The UKCRMI response  was to push  cluster  argument  hard , while  Savill used  the old international comparison ploy , saying that his experience was that the  expenditure was “commensurate with investment” in places such as China and the USA.  Savill produced no evidence that this was the case and the  STC members did  not ask for any.

Building time scale

Tenders for the main contractor’s role are underway. The first agreement should be signed in March 2011.

The projected time scale given by Harpal Kumar was:

– A start to be made on the site in May 2011

– Two years for excavating the  site and erecting the building.

– Two years for  fitting out the building

– Handing over of the building in the second quarter of 2015

– Transfer of  1,200-1,500 staff from Mill Hill and Lincoln’s Inn sites to be completed by 2017

The contingency element

When the question of  the contingency element of the £650 million was probed,  the person (Walport) who answered the question of how much this ran to was unable to give a figure. He was then asked  to say how much the contingency element would be as a percentage of the entire building cost .   This he gave as 15%. Walport promised to supply the committee with the actual figure. (It was rather odd that Walport  could give a percentage if he could not give a definite figure.  This suggests that the 15% percentage may   have been made up on the spur of the moment.)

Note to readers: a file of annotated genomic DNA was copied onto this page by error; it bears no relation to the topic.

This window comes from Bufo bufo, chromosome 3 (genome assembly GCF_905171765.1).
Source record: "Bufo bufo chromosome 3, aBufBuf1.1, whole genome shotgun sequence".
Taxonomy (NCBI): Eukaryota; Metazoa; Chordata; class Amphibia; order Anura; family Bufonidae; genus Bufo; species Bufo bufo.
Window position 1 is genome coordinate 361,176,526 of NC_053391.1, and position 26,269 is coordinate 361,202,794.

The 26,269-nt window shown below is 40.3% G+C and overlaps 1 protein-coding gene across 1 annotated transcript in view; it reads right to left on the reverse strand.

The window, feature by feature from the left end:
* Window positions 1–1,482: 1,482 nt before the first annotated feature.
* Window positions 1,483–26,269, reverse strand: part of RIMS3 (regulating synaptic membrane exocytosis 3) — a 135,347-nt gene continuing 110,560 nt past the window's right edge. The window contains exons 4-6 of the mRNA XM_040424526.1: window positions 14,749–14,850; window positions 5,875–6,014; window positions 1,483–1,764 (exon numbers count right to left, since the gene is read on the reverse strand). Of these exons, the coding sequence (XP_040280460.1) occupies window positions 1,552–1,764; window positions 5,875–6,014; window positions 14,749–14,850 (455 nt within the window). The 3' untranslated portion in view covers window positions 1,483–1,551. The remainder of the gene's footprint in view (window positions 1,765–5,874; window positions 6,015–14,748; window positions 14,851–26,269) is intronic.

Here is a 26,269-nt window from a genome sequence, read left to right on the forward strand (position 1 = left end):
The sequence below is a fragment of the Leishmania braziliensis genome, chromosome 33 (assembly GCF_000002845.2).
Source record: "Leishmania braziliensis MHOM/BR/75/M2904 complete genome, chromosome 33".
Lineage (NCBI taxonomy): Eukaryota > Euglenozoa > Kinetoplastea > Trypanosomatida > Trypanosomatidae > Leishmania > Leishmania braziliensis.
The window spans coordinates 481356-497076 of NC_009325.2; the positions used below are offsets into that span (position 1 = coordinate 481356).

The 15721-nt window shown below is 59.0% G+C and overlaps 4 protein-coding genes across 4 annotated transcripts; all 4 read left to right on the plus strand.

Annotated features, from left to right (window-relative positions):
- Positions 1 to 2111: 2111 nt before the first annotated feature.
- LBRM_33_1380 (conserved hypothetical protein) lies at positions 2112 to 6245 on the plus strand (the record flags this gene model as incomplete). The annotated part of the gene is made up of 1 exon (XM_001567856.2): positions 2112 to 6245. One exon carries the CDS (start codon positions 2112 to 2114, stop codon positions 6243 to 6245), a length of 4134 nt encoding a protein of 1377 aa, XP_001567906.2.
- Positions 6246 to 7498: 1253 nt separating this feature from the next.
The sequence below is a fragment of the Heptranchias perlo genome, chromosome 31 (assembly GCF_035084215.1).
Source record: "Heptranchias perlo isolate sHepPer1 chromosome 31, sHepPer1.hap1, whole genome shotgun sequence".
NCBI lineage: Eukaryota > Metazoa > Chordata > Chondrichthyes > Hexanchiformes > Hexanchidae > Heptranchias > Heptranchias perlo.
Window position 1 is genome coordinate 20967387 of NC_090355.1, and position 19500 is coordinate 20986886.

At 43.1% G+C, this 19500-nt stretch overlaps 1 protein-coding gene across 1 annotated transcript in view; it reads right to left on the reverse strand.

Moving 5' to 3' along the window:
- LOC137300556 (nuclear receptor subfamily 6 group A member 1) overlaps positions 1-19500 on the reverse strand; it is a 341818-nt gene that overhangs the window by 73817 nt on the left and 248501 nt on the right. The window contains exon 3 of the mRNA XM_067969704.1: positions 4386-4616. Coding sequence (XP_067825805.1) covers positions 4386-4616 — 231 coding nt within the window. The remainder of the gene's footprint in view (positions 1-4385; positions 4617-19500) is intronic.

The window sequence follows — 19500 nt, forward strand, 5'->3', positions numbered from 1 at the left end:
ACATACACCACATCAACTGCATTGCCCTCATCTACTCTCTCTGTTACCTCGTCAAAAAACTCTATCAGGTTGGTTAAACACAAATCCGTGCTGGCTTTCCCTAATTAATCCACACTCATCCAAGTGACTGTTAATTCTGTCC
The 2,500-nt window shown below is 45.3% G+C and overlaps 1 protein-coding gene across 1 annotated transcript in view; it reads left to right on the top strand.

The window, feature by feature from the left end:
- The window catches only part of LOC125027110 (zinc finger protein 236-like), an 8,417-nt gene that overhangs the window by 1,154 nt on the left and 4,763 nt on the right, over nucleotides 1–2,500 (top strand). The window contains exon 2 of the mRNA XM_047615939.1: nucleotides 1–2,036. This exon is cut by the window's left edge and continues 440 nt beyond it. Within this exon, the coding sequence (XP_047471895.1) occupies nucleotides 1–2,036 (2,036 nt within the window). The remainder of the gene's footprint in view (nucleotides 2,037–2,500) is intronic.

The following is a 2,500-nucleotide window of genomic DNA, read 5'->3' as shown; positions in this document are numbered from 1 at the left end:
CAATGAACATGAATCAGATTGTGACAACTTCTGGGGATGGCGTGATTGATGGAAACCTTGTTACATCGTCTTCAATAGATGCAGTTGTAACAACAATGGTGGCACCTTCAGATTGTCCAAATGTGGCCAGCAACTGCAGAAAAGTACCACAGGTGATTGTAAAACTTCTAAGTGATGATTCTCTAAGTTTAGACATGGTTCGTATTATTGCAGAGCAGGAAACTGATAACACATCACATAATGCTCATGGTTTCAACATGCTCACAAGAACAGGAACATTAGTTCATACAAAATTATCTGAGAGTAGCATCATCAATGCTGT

Assuming the contingency to be 15%, it seems to be  much too small  because the history of large projects involving public money is one of time overruns extending to years.  Moreover, the complex nature of the geology below the site, the depth to which the foundations must be sunk (five floors are  below ground), the Northern Line tube  below the site and the very cramped nature of the site which makes the removal and delivery of material to and from the site difficult, suggest that this is the type of large project which could easily  experience severe cost and time overruns.

The running costs

Walport put the “baseline cost” at £100 million pa (to be shared amongst the partners) , although he emphasised  that substantial amounts of additional money would come in through research grants.  

Delivery  within budget and on time? 

Walport did most of the talking on this issue. He cited the completion of the extension to the Sanger Institute, the Wellcome  building in the Euston Road and  the Diamond Synchrotron at Harwell as having been “On budget and on time” as proof that the project would be completed without time or cost overruns  (these were all less complex undertakings, for example,  the proposed UKCRMI building will have five stories underground which will run into problems with the water table and vibration from the Northern Line which runs directly below. )